So, I find it fascinating. And I wonder so many things - why he's alone. Why he sits outside in the heat rather than inside where it is cool. Or in the backyard even. Who he is, what he does. Does he have littles? Whether he's waiting for something or someone. Is that his dog? What his life is like.

And as the days pass and we see him there, on his front porch each evening, something inside me also finds it somewhat... comforting.

This new space is so new for me. My life so different than it was even just a year ago now. And while words could never do justice to how thankful I am to be here, how happy I am to be here, to be right here right now, there's a teeny bit inside me that does feel a bit disoriented now and again.

And then I see this guy, on his porch, every afternoon, come rain, come shine, and a pattern develops. A pattern that the creature of habit within me begins to anticipate, to rely upon. I look for him as I head back home and his presence brings a smile to my face as I think - there he is, right where he belongs. Right where he's supposed to be.

And I realize that he's kinda just like me - right where I am supposed to be - and I feel grateful to him for reminding me, and reinforcing that fact, and maybe even more - for allowing my garage sale loving imagination to run roughshod all over his life.


Tuesday, April 28, 2015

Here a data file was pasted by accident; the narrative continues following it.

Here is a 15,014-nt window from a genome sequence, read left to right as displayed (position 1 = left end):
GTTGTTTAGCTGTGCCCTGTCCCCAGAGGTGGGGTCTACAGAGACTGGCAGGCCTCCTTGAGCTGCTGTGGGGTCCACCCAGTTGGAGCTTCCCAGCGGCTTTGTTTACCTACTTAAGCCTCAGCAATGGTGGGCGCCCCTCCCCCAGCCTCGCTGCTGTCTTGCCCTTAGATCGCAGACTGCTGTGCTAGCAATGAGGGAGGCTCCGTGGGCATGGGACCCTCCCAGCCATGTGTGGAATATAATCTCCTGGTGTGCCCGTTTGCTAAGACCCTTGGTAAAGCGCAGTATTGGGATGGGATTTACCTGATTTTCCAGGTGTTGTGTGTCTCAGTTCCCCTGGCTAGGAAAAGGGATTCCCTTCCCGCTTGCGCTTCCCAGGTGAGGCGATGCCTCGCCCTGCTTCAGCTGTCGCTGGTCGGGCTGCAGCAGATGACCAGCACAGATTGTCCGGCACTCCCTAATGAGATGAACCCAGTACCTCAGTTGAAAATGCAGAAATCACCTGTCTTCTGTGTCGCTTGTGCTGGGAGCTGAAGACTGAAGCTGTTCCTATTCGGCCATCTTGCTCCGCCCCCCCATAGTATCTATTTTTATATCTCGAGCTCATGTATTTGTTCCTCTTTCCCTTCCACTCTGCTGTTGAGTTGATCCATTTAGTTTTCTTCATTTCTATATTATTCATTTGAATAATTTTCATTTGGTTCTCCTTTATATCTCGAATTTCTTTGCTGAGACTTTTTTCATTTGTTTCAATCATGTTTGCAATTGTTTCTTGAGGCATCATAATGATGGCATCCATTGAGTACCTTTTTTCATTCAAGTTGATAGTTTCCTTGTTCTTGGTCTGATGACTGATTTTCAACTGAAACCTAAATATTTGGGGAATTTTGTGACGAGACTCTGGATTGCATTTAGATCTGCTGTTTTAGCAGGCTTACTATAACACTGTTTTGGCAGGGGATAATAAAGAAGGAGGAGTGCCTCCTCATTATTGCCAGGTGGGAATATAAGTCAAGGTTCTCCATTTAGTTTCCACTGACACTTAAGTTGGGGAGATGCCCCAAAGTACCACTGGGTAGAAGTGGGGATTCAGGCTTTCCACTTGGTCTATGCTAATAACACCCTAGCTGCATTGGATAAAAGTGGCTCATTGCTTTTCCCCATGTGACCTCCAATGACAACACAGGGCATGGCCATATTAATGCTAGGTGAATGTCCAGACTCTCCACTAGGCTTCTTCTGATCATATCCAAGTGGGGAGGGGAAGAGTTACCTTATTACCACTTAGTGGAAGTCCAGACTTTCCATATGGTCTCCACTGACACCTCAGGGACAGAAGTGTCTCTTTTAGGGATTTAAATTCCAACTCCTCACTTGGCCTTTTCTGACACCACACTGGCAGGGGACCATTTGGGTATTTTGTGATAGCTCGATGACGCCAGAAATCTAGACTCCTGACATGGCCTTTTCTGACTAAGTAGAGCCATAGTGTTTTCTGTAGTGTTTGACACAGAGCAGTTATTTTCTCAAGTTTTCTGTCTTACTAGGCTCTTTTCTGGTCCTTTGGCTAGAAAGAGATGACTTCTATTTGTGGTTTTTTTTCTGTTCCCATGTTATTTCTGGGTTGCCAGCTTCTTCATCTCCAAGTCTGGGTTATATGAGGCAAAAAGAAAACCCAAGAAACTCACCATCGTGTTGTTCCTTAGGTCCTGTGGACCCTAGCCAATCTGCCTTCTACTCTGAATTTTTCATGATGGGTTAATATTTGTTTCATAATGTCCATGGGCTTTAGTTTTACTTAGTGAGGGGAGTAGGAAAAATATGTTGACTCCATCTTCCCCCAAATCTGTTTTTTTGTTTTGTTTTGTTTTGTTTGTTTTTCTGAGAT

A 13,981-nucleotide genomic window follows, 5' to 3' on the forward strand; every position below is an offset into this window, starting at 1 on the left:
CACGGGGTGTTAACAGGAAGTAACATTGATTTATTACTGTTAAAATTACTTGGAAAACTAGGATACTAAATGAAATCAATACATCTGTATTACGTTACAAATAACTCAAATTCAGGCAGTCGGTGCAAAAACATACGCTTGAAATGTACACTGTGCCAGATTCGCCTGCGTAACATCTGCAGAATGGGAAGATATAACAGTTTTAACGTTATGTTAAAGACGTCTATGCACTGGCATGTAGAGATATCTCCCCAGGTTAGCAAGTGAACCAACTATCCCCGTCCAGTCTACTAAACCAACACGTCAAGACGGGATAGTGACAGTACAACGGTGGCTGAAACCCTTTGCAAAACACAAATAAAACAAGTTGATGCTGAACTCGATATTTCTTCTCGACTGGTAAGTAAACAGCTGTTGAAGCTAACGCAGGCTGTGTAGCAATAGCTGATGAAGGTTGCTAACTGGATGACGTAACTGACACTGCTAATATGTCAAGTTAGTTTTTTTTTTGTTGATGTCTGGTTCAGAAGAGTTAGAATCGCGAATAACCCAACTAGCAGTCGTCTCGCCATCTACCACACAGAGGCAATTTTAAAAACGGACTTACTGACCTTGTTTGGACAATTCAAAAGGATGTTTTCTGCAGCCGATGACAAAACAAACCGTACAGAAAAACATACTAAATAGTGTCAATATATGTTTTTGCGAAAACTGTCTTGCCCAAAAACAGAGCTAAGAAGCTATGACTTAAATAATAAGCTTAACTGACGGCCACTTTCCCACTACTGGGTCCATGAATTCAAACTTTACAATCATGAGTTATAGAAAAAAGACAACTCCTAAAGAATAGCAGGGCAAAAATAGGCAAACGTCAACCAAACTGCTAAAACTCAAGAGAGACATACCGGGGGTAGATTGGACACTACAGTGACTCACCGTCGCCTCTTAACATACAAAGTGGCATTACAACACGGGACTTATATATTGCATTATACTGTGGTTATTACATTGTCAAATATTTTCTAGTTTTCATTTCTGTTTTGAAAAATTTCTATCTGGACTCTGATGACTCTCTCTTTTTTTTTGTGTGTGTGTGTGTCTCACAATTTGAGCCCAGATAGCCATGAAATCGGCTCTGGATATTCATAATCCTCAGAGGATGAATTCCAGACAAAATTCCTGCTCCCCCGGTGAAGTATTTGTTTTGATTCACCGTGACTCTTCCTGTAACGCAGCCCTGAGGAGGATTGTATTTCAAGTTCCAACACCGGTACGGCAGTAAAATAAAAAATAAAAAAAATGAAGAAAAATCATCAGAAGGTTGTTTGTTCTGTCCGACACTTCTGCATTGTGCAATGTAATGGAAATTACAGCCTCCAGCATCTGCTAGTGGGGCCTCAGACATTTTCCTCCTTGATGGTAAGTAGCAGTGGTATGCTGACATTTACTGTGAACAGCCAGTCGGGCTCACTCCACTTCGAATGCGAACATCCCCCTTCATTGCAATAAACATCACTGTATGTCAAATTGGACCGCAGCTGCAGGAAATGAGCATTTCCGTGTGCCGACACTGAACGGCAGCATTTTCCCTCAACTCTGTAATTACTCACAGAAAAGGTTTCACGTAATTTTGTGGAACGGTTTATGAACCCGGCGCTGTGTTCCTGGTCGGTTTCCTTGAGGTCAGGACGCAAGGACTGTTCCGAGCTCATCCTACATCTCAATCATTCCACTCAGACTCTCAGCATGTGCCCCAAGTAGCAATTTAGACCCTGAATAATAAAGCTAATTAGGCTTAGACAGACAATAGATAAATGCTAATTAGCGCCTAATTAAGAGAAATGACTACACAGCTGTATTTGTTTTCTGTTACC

april 28. courage.

October 1, 2013

I feel as if I am falling apart.

A month, maybe more, before I attended my first coda meeting, before I had even heard of coda - I wrote the words above. I felt lost, scared, out of control and unhappy with the way my life was unfolding. I was questioning all the decisions I had made - the divorce, the way I was interacting with my littles, the way I was responding to the people I considered friends. I was practicing little to no self love or self care and beating myself up about it at every turn.

It was that very day that I started searching online, looking for help, in the form of a therapist or group, anything that I could just trust and believe in. Somewhere along the way, I found coda. I read the characteristics that define codependency and I related to them. Not all, but more than a few and definitely more than could be considered healthy. My denial patterns and compliance patterns were classic. In fact I found examples in all the categories that I related to and a little voice inside thought maybe this was the answer I had been seeking for so long.

When I were married, and even today, my ex liked to tell me that he hoped I would find what I was looking for. I believe he intended this to be positive, an encouragement for me along my path to self discovery, although truthfully, I never took it as such. Then and now, I felt as if the connotation was derogatory - painting me in a half empty sort of light, never satisfied with what I had or where I was or even who I was - always searching for something better, something more.

I will never believe this to be true, although I was searching. Most definitely, continually searching. But not for the reasons he may have believed. In hindsight, and after so much work, I have realized that what I was searching for was a way to understand the truth about me. About my feelings. About why I choose to do the things I do, why I feel the way I do. How my choices and behaviors have created shame in my life and how to embrace those feelings, learn from them and not let them overwhelm me and cause me to feel unlovable, unworthy, and a whole host of other emotions that are just as debilitating and sad.